The committee recommended incentives for parties to use a costings process in order to enhance transparency and bolster accountability. Importantly, the committee found that in order for this position to correlate with proven international best practice the position of a parliamentary budget officer would have to be created as an independent office of the parliament, not of the executive, which the government seems to have attempted to do de facto in the way they have framed this bill. However, if it were set up in the way that the committee recommended, the office could more clearly serve the ongoing information and scrutiny needs of the parliament as a whole, therefore improving fiscal transparency and executive accountability, which is a notion that seems foreign to this government.

The report made a number of recommendations to further strengthen and consolidate the ability of the office to supply this robust and independent analysis. They included making provision for the office to be able to access information held by government departments as well as allowing for a mechanism by which the Joint Committee of Public Accounts and Audit could oversee the Parliamentary Budget Office position. But it is clear that the creation of this office must go towards the consolidation of an independent entity capable of exercising analytical judgment without interference or influence from either the government or the opposition.

The work of the Joint Select Committee on the Parliamentary Budget Office argues very clearly that, in the interests of open and informed political debate and in order to best give the opportunity for our democracy to continue to flourish as it ought, there is clearly a need for an independent authority in the arena—especially at election time, when the clamour of political promises is at its peak.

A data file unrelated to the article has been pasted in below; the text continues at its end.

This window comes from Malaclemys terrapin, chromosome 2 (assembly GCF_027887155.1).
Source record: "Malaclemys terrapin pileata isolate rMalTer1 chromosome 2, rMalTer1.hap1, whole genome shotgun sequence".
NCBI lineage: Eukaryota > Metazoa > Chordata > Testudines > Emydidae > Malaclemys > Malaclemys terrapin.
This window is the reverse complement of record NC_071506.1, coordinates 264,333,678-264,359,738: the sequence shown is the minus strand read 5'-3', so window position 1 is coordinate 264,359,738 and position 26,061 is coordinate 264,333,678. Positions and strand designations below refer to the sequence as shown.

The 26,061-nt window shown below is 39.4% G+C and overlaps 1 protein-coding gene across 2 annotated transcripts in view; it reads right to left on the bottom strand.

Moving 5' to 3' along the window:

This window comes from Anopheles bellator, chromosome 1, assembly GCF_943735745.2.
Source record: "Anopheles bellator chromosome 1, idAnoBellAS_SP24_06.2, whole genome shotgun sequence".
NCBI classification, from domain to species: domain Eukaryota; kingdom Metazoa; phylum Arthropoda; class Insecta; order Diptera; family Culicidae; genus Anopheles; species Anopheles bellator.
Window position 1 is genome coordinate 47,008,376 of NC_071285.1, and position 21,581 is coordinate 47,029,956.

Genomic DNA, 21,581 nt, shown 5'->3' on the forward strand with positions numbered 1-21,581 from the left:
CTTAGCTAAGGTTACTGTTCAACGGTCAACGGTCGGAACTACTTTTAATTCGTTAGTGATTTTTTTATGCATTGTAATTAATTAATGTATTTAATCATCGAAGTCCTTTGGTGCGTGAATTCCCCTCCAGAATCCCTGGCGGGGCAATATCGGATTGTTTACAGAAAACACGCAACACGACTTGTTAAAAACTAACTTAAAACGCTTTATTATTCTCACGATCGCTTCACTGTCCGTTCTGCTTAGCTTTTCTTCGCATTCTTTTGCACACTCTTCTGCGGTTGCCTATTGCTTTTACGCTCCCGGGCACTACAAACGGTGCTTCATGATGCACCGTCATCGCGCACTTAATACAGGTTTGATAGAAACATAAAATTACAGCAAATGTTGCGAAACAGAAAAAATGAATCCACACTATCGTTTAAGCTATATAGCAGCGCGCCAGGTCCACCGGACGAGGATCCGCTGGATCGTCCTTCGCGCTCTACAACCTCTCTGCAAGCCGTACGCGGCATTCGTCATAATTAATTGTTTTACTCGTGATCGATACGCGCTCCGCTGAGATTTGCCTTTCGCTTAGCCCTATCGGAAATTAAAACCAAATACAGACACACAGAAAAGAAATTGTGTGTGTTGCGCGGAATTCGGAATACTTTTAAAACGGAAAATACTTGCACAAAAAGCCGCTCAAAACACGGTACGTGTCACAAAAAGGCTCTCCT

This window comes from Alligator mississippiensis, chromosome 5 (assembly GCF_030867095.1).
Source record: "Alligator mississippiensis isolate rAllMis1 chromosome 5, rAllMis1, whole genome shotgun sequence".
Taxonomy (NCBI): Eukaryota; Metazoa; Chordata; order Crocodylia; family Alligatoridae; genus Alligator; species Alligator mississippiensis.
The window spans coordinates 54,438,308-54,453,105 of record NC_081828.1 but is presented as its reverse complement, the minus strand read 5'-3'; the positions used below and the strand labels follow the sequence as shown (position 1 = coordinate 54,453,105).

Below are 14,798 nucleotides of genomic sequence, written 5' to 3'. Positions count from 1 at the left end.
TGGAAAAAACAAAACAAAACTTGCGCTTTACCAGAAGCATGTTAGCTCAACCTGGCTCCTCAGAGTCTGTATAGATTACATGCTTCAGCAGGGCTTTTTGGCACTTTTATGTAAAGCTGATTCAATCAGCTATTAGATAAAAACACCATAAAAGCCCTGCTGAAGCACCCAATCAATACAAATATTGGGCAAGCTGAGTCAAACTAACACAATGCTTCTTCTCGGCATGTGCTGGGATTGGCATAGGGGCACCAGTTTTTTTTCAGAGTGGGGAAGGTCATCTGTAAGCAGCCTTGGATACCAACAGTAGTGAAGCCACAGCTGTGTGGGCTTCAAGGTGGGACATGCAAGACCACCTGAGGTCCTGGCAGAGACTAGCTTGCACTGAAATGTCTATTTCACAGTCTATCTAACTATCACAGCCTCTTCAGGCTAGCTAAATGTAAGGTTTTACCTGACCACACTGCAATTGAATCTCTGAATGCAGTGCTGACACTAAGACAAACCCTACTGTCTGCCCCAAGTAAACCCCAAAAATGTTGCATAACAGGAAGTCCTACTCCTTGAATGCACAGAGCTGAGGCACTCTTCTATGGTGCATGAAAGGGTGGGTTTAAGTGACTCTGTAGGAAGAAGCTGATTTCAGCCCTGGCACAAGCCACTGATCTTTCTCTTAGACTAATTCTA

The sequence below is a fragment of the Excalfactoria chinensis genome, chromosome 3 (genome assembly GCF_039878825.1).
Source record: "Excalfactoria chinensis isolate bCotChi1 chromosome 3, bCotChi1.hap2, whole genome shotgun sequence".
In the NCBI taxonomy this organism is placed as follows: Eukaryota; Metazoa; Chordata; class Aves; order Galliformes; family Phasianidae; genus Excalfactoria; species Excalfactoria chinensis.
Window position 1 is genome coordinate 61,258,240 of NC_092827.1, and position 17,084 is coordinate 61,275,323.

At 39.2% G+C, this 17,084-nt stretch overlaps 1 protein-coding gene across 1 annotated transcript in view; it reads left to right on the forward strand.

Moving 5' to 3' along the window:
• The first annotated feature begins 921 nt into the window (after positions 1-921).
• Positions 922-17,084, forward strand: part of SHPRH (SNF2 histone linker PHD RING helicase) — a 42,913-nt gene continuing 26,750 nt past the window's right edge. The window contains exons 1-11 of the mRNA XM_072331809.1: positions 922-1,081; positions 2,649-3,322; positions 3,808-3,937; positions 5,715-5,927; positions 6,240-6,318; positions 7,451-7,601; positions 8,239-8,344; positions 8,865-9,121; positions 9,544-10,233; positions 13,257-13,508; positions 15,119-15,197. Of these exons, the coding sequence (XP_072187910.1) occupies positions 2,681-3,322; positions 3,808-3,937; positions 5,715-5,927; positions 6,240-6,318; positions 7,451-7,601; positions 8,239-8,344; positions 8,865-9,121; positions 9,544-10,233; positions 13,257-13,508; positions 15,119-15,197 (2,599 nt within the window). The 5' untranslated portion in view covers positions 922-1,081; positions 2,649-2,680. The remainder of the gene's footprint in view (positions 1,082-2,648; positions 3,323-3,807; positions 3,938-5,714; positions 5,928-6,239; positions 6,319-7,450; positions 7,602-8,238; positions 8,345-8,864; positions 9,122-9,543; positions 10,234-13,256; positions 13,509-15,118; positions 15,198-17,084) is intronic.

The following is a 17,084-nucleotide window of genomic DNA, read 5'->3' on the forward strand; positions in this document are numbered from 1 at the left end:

The committee recommended that wherever possible the work of the office be made publicly available; but, again, that would be initiated by the member, as we have proposed in our amendments. The coalition has always felt very strongly on the issue, and I remind the House that the establishment of this office was a coalition election commitment. While we agree with the government on the need for the position, our concern with the government's bill before us is, as I have noted, that it take deliberate steps to ensure that the office functions as little more than an extension or peripheral arm of the Treasury and the Department of Finance and Deregulation.

This bill requires that the office make an arrangement in writing to seek information and documents and prevents the office from preparing economic forecasts and budget estimates. Heaven help the government if they were ever subject to that sort of scrutiny! What use is an independent fiscal voice if it is openly silenced and gagged and so prevented from passing analytical judgment and constructive comment on such fundamental political functions as the budget that this House is asked to consider every May? The coalition has conscientiously strived to ensure that the office is an entirely independent entity: an independent statutory body with strong powers to obtain information from government agencies and departments and supply independent analysis of economic forecasts, including the budget. The government bill requires the PBO, or Parliamentary Budget Officer, to make an arrangement in writing, as I have said. I think this is a form of censorship that hardly correlates with the concept the government would have us believe it is proposing: an unbiased and independent umpire. The bill put forward by my colleague the member for North Sydney is in stark contrast with what the government is proposing, and his bill should be commended to the House. If the government truly believe in the need for an open, impartial voice of economic reason, they would alter their bill to provide for this truly objective source of advice and information to be made available to members of this place and the other. This means that the office must have broad scope and access to the documentation they need and the ability to exercise their informed and independent judgment in the security of the workings of the government's budget, regardless of which side of the chamber these sums are derived from. Interestingly, the joint select committee referred to international best practice.